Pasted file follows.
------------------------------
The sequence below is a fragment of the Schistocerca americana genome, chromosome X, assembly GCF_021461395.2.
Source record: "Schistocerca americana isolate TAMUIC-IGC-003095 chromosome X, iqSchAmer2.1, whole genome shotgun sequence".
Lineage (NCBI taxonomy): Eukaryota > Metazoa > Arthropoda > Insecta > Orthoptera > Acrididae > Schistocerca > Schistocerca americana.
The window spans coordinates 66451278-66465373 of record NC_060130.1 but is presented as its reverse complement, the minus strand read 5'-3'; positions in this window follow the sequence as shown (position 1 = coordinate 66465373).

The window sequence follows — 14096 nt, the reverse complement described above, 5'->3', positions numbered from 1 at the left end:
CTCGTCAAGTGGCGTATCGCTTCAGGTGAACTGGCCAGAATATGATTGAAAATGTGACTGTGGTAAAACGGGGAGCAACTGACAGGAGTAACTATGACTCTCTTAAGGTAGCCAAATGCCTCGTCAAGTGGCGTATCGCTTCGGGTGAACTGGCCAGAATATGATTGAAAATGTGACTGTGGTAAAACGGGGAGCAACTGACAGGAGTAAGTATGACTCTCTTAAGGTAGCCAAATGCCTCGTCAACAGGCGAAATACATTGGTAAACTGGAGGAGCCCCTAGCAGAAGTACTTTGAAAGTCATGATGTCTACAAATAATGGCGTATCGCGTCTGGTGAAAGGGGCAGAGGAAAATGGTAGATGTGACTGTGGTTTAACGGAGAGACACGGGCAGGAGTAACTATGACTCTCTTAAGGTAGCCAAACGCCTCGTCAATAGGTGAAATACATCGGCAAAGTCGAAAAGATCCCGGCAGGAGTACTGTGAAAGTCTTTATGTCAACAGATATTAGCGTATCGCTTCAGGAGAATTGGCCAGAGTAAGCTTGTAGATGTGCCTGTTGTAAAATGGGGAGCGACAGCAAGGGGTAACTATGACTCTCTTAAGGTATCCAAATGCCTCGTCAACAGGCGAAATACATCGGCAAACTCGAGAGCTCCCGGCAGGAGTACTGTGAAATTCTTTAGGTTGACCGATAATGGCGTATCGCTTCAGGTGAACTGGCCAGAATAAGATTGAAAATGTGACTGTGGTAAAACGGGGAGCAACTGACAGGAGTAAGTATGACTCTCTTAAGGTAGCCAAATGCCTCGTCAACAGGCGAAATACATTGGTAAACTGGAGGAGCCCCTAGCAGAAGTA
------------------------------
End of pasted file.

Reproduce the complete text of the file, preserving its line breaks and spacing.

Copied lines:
The sequence below is a fragment of the Schistocerca americana genome, chromosome X, assembly GCF_021461395.2.
Source record: "Schistocerca americana isolate TAMUIC-IGC-003095 chromosome X, iqSchAmer2.1, whole genome shotgun sequence".
Lineage (NCBI taxonomy): Eukaryota > Metazoa > Arthropoda > Insecta > Orthoptera > Acrididae > Schistocerca > Schistocerca americana.
The window spans coordinates 66451278-66465373 of record NC_060130.1 but is presented as its reverse complement, the minus strand read 5'-3'; positions in this window follow the sequence as shown (position 1 = coordinate 66465373).

The window sequence follows — 14096 nt, the reverse complement described above, 5'->3', positions numbered from 1 at the left end:
CTCGTCAAGTGGCGTATCGCTTCAGGTGAACTGGCCAGAATATGATTGAAAATGTGACTGTGGTAAAACGGGGAGCAACTGACAGGAGTAACTATGACTCTCTTAAGGTAGCCAAATGCCTCGTCAAGTGGCGTATCGCTTCGGGTGAACTGGCCAGAATATGATTGAAAATGTGACTGTGGTAAAACGGGGAGCAACTGACAGGAGTAAGTATGACTCTCTTAAGGTAGCCAAATGCCTCGTCAACAGGCGAAATACATTGGTAAACTGGAGGAGCCCCTAGCAGAAGTACTTTGAAAGTCATGATGTCTACAAATAATGGCGTATCGCGTCTGGTGAAAGGGGCAGAGGAAAATGGTAGATGTGACTGTGGTTTAACGGAGAGACACGGGCAGGAGTAACTATGACTCTCTTAAGGTAGCCAAACGCCTCGTCAATAGGTGAAATACATCGGCAAAGTCGAAAAGATCCCGGCAGGAGTACTGTGAAAGTCTTTATGTCAACAGATATTAGCGTATCGCTTCAGGAGAATTGGCCAGAGTAAGCTTGTAGATGTGCCTGTTGTAAAATGGGGAGCGACAGCAAGGGGTAACTATGACTCTCTTAAGGTATCCAAATGCCTCGTCAACAGGCGAAATACATCGGCAAACTCGAGAGCTCCCGGCAGGAGTACTGTGAAATTCTTTAGGTTGACCGATAATGGCGTATCGCTTCAGGTGAACTGGCCAGAATAAGATTGAAAATGTGACTGTGGTAAAACGGGGAGCAACTGACAGGAGTAAGTATGACTCTCTTAAGGTAGCCAAATGCCTCGTCAACAGGCGAAATACATTGGTAAACTGGAGGAGCCCCTAGCAGAAGTA